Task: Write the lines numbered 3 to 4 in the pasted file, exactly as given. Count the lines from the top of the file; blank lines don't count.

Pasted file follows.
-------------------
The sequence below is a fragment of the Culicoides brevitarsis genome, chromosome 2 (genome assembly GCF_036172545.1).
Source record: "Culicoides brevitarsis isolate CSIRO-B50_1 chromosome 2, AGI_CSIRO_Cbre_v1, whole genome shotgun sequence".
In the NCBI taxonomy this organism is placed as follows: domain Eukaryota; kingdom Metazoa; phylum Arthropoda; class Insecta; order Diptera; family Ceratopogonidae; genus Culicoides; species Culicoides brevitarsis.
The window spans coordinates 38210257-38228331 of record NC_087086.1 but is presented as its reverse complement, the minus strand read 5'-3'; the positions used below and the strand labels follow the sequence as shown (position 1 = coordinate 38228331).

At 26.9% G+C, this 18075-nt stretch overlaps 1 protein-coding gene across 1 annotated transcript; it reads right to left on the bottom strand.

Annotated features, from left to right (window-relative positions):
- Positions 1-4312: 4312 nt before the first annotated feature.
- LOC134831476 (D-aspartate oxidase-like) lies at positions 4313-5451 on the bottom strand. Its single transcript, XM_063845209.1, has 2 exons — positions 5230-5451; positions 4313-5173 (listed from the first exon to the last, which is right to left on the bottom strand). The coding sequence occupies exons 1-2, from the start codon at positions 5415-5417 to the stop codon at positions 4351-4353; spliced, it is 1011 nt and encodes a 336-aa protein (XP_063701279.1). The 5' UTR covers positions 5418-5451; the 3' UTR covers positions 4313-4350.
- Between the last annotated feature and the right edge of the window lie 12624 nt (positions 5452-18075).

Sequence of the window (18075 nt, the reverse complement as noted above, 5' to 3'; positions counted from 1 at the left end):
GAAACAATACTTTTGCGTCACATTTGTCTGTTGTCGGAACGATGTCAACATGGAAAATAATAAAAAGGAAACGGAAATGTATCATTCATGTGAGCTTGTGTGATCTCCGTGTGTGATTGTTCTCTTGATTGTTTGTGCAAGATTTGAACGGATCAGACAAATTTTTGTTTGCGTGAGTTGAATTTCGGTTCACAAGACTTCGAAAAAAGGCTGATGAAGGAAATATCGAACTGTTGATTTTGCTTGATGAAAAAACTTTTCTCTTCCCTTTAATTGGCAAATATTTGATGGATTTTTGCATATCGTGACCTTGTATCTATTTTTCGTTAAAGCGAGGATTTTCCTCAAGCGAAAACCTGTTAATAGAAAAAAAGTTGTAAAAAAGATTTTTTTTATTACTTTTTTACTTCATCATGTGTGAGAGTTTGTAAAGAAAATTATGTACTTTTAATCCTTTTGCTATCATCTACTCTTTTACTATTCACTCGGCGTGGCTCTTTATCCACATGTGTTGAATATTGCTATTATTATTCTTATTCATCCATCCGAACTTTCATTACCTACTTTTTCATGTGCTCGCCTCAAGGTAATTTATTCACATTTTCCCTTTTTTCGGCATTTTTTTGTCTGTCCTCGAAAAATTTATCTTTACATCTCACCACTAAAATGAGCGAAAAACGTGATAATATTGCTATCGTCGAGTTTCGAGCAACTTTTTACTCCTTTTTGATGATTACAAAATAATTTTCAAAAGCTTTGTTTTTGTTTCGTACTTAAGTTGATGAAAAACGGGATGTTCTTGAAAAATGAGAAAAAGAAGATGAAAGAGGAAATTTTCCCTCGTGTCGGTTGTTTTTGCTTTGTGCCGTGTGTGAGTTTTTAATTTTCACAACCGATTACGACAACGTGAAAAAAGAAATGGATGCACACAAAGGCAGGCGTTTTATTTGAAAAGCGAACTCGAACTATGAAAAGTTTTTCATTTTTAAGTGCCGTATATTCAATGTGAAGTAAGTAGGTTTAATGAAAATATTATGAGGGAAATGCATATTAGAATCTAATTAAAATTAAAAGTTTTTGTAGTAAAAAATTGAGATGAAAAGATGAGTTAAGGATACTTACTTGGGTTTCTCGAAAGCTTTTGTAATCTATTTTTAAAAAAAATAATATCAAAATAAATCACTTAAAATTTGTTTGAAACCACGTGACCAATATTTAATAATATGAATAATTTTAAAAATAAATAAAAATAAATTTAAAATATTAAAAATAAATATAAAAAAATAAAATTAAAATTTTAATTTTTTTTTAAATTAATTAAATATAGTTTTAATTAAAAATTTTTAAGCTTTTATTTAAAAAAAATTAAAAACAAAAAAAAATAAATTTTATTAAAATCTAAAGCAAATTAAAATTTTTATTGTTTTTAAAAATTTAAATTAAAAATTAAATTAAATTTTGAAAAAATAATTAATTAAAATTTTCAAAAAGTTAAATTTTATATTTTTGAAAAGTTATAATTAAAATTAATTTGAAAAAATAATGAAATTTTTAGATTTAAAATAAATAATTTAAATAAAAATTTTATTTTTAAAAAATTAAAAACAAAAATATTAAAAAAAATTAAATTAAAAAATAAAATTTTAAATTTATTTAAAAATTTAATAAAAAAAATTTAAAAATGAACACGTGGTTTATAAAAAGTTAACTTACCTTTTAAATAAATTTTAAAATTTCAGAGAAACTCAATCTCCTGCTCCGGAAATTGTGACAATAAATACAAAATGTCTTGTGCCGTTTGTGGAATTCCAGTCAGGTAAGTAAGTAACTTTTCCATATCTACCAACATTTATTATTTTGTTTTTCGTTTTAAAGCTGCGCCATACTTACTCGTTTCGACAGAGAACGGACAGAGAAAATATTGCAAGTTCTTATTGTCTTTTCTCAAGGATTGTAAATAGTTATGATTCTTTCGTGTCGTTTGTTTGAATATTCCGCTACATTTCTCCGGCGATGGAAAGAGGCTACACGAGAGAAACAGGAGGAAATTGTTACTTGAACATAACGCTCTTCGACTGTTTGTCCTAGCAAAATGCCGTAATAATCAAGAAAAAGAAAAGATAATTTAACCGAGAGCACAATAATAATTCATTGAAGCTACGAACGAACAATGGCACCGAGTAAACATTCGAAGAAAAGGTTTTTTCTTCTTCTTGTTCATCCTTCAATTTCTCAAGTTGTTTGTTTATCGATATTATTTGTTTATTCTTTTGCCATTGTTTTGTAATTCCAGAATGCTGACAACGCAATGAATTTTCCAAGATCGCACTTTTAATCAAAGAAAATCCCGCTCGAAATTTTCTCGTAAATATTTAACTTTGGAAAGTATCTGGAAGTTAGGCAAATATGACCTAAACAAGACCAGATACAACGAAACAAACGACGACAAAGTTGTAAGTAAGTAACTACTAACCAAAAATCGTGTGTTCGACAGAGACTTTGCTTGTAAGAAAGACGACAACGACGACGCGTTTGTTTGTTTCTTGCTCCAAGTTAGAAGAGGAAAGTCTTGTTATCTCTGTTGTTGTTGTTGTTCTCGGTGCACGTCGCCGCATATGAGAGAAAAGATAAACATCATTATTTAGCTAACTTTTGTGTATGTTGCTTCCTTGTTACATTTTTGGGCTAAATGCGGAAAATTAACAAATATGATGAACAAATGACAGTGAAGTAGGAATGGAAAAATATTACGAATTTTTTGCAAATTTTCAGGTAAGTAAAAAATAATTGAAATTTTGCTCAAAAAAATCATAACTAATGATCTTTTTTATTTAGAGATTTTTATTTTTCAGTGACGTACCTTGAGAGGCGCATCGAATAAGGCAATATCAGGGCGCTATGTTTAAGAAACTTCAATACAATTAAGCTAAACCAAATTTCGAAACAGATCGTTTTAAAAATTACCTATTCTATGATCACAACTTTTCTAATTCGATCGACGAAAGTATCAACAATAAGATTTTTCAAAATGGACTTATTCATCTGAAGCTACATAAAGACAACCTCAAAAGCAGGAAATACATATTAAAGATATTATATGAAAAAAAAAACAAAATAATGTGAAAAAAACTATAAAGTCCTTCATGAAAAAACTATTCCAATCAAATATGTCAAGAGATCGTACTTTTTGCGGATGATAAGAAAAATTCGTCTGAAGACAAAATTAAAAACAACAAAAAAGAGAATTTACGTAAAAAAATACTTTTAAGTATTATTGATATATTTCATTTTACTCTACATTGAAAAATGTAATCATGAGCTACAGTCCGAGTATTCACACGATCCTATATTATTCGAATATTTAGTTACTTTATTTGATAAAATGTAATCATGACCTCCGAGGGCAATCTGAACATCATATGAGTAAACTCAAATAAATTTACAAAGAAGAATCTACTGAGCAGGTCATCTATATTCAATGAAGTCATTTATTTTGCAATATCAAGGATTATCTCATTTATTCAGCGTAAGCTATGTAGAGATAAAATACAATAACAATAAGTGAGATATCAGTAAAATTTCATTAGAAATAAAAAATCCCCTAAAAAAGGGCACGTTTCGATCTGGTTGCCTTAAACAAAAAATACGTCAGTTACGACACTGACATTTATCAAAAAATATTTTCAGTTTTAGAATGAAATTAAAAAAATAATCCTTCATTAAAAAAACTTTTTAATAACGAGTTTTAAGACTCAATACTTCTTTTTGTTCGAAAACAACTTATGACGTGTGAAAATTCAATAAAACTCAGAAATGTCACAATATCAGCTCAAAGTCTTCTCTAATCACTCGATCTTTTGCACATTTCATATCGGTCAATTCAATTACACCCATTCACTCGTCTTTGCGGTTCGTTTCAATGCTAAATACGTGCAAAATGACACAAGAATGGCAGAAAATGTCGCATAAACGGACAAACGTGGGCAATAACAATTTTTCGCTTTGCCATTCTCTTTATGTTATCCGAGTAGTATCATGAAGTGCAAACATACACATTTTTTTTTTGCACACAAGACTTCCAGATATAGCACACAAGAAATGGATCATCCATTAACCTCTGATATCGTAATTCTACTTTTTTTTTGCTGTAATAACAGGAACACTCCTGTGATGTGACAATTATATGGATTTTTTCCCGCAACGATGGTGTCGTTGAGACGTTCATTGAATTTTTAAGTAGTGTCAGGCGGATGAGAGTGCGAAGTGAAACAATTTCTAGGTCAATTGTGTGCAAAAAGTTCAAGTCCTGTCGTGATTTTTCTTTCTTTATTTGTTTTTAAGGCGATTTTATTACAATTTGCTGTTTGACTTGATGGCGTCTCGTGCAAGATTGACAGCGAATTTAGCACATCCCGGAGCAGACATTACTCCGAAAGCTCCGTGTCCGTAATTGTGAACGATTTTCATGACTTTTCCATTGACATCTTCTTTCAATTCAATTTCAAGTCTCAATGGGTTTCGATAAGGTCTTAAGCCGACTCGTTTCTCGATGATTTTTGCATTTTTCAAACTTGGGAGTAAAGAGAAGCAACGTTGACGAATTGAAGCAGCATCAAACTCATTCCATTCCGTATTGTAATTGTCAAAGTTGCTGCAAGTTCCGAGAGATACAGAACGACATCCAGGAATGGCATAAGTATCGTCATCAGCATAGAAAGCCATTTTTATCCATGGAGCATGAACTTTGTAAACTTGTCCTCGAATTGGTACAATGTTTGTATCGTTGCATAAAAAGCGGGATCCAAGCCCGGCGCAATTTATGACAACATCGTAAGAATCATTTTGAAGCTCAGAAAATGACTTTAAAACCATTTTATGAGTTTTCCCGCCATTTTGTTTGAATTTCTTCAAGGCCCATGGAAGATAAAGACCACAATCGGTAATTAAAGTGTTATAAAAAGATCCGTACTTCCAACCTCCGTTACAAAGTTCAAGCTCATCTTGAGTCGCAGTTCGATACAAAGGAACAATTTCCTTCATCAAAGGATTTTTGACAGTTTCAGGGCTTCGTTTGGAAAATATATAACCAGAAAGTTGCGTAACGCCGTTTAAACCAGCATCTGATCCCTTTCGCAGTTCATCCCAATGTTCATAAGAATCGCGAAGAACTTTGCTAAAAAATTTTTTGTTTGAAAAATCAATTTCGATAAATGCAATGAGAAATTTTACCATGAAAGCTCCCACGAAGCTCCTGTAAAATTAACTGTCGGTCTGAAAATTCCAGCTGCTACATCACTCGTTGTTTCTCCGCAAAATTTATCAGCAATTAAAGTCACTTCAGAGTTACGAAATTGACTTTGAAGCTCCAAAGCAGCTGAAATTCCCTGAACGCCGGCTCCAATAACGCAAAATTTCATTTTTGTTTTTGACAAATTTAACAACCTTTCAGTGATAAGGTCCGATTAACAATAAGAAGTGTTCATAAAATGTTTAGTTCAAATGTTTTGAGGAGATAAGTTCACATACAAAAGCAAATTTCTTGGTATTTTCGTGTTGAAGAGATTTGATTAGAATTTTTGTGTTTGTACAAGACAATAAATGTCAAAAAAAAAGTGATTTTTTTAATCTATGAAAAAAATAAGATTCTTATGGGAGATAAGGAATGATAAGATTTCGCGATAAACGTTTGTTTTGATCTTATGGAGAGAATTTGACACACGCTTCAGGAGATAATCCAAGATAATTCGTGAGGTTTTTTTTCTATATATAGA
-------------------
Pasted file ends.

In the NCBI taxonomy this organism is placed as follows: domain Eukaryota; kingdom Metazoa; phylum Arthropoda; class Insecta; order Diptera; family Ceratopogonidae; genus Culicoides; species Culicoides brevitarsis.
The window spans coordinates 38210257-38228331 of record NC_087086.1 but is presented as its reverse complement, the minus strand read 5'-3'; the positions used below and the strand labels follow the sequence as shown (position 1 = coordinate 38228331).